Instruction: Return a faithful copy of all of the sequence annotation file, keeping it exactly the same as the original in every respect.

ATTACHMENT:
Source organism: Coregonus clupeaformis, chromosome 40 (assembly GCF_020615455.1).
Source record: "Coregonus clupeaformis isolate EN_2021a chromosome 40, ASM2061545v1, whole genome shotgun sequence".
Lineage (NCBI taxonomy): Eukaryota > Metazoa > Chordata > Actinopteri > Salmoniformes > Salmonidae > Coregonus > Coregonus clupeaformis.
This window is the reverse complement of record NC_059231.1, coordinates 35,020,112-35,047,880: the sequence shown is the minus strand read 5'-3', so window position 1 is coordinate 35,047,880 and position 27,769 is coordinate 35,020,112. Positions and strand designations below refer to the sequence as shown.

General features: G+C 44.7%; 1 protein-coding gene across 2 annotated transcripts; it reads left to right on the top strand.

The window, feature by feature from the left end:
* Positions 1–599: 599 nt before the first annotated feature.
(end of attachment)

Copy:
Source organism: Coregonus clupeaformis, chromosome 40 (assembly GCF_020615455.1).
Source record: "Coregonus clupeaformis isolate EN_2021a chromosome 40, ASM2061545v1, whole genome shotgun sequence".
Lineage (NCBI taxonomy): Eukaryota > Metazoa > Chordata > Actinopteri > Salmoniformes > Salmonidae > Coregonus > Coregonus clupeaformis.
This window is the reverse complement of record NC_059231.1, coordinates 35,020,112-35,047,880: the sequence shown is the minus strand read 5'-3', so window position 1 is coordinate 35,047,880 and position 27,769 is coordinate 35,020,112. Positions and strand designations below refer to the sequence as shown.

General features: G+C 44.7%; 1 protein-coding gene across 2 annotated transcripts; it reads left to right on the top strand.

The window, feature by feature from the left end:
* Positions 1–599: 599 nt before the first annotated feature.